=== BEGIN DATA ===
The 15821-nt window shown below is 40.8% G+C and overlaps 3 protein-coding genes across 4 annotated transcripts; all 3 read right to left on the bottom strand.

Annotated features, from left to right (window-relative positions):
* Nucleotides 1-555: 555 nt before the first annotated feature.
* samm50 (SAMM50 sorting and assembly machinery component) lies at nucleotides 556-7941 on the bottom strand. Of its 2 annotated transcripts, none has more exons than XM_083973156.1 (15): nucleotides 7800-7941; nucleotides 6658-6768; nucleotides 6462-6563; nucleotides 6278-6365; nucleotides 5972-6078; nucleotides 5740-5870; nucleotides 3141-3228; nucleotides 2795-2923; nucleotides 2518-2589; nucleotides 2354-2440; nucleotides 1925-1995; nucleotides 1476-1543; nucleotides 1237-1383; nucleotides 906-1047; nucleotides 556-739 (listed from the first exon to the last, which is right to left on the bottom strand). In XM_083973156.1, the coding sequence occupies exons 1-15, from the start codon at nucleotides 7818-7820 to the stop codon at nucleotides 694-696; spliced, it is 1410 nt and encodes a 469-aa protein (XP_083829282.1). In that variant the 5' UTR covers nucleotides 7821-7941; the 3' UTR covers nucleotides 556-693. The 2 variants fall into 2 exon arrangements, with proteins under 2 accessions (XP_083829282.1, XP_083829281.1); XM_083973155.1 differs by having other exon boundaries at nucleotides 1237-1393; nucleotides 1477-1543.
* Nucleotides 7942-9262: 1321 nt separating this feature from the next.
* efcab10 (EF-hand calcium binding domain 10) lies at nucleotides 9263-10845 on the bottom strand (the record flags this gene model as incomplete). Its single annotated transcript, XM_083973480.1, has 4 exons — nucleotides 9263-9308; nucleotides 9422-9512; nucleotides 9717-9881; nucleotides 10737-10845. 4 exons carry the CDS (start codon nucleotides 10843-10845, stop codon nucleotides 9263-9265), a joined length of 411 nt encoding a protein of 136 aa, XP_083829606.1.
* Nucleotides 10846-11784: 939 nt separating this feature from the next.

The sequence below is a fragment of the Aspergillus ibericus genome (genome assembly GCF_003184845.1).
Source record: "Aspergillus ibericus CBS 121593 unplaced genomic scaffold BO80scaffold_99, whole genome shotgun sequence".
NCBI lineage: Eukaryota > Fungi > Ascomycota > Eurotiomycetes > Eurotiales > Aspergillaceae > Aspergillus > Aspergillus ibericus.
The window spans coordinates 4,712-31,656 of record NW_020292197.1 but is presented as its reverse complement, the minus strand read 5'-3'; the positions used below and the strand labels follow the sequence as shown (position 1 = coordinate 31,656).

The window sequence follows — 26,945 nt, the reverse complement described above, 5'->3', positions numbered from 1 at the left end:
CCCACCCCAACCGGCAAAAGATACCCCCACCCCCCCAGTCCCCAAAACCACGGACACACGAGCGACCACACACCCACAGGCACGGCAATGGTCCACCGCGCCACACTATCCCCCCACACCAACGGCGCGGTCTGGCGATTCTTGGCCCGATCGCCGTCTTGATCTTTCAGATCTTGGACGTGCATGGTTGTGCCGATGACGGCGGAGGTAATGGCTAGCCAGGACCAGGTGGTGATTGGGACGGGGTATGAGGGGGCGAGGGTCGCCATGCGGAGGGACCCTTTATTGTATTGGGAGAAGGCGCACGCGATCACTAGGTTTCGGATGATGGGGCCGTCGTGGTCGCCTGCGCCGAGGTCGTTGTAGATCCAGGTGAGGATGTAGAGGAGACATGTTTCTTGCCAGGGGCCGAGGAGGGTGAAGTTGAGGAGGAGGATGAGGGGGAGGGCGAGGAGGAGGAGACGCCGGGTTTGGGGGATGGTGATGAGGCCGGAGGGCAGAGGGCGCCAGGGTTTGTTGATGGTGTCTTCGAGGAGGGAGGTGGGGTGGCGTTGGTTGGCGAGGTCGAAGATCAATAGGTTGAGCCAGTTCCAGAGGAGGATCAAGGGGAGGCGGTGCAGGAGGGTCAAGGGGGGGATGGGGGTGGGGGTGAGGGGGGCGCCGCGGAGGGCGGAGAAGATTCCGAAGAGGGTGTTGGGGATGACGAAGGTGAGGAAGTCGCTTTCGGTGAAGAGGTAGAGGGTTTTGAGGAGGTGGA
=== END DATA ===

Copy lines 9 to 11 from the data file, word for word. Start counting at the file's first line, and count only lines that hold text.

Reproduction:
Source record: "Aspergillus ibericus CBS 121593 unplaced genomic scaffold BO80scaffold_99, whole genome shotgun sequence".
NCBI lineage: Eukaryota > Fungi > Ascomycota > Eurotiomycetes > Eurotiales > Aspergillaceae > Aspergillus > Aspergillus ibericus.
The window spans coordinates 4,712-31,656 of record NW_020292197.1 but is presented as its reverse complement, the minus strand read 5'-3'; the positions used below and the strand labels follow the sequence as shown (position 1 = coordinate 31,656).